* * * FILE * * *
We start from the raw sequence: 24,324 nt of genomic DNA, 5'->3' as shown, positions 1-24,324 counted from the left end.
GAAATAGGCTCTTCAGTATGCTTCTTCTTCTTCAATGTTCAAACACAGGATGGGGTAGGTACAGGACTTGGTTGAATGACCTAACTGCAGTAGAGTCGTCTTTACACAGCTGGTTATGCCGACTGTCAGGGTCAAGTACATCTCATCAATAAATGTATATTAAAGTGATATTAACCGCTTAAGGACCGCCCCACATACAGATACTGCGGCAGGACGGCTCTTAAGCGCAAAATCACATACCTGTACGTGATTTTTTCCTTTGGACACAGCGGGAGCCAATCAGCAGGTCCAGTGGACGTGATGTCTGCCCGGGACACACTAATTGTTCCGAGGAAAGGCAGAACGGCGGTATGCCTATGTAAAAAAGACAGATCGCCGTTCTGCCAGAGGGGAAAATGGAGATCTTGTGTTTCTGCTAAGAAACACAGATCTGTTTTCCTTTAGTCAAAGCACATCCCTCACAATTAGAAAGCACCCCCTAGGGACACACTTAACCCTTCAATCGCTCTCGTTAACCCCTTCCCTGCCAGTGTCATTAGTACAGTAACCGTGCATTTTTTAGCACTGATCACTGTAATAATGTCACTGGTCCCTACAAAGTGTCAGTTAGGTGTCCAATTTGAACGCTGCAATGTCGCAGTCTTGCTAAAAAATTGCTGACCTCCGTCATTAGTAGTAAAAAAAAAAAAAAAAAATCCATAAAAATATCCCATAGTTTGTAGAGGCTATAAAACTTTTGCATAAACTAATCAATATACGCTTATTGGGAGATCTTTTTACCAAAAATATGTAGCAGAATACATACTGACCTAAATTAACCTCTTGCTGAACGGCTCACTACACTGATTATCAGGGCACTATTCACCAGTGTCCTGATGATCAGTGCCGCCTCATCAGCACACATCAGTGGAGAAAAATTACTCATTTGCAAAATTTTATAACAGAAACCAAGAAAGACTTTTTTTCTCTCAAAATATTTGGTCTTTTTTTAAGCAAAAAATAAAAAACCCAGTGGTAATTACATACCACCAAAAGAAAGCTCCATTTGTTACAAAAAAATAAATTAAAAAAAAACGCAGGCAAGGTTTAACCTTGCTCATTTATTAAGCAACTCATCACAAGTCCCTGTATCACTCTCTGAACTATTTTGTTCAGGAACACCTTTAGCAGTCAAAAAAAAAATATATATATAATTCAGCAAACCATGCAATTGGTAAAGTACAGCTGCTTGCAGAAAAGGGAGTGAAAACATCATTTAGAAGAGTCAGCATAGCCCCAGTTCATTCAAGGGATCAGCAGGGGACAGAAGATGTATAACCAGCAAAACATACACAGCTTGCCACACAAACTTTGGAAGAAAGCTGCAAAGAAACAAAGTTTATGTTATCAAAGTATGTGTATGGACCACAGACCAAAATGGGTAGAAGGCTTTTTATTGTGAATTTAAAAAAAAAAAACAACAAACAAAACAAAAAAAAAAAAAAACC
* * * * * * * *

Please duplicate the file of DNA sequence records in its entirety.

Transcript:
We start from the raw sequence: 24,324 nt of genomic DNA, 5'->3' as shown, positions 1-24,324 counted from the left end.
GAAATAGGCTCTTCAGTATGCTTCTTCTTCTTCAATGTTCAAACACAGGATGGGGTAGGTACAGGACTTGGTTGAATGACCTAACTGCAGTAGAGTCGTCTTTACACAGCTGGTTATGCCGACTGTCAGGGTCAAGTACATCTCATCAATAAATGTATATTAAAGTGATATTAACCGCTTAAGGACCGCCCCACATACAGATACTGCGGCAGGACGGCTCTTAAGCGCAAAATCACATACCTGTACGTGATTTTTTCCTTTGGACACAGCGGGAGCCAATCAGCAGGTCCAGTGGACGTGATGTCTGCCCGGGACACACTAATTGTTCCGAGGAAAGGCAGAACGGCGGTATGCCTATGTAAAAAAGACAGATCGCCGTTCTGCCAGAGGGGAAAATGGAGATCTTGTGTTTCTGCTAAGAAACACAGATCTGTTTTCCTTTAGTCAAAGCACATCCCTCACAATTAGAAAGCACCCCCTAGGGACACACTTAACCCTTCAATCGCTCTCGTTAACCCCTTCCCTGCCAGTGTCATTAGTACAGTAACCGTGCATTTTTTAGCACTGATCACTGTAATAATGTCACTGGTCCCTACAAAGTGTCAGTTAGGTGTCCAATTTGAACGCTGCAATGTCGCAGTCTTGCTAAAAAATTGCTGACCTCCGTCATTAGTAGTAAAAAAAAAAAAAAAAAATCCATAAAAATATCCCATAGTTTGTAGAGGCTATAAAACTTTTGCATAAACTAATCAATATACGCTTATTGGGAGATCTTTTTACCAAAAATATGTAGCAGAATACATACTGACCTAAATTAACCTCTTGCTGAACGGCTCACTACACTGATTATCAGGGCACTATTCACCAGTGTCCTGATGATCAGTGCCGCCTCATCAGCACACATCAGTGGAGAAAAATTACTCATTTGCAAAATTTTATAACAGAAACCAAGAAAGACTTTTTTTCTCTCAAAATATTTGGTCTTTTTTTAAGCAAAAAATAAAAAACCCAGTGGTAATTACATACCACCAAAAGAAAGCTCCATTTGTTACAAAAAAATAAATTAAAAAAAAACGCAGGCAAGGTTTAACCTTGCTCATTTATTAAGCAACTCATCACAAGTCCCTGTATCACTCTCTGAACTATTTTGTTCAGGAACACCTTTAGCAGTCAAAAAAAAAATATATATATAATTCAGCAAACCATGCAATTGGTAAAGTACAGCTGCTTGCAGAAAAGGGAGTGAAAACATCATTTAGAAGAGTCAGCATAGCCCCAGTTCATTCAAGGGATCAGCAGGGGACAGAAGATGTATAACCAGCAAAACATACACAGCTTGCCACACAAACTTTGGAAGAAAGCTGCAAAGAAACAAAGTTTATGTTATCAAAGTATGTGTATGGACCACAGACCAAAATGGGTAGAAGGCTTTTTATTGTGAATTTAAAAAAAAAAAACAACAAACAAAACAAAAAAAAAAAAAAACC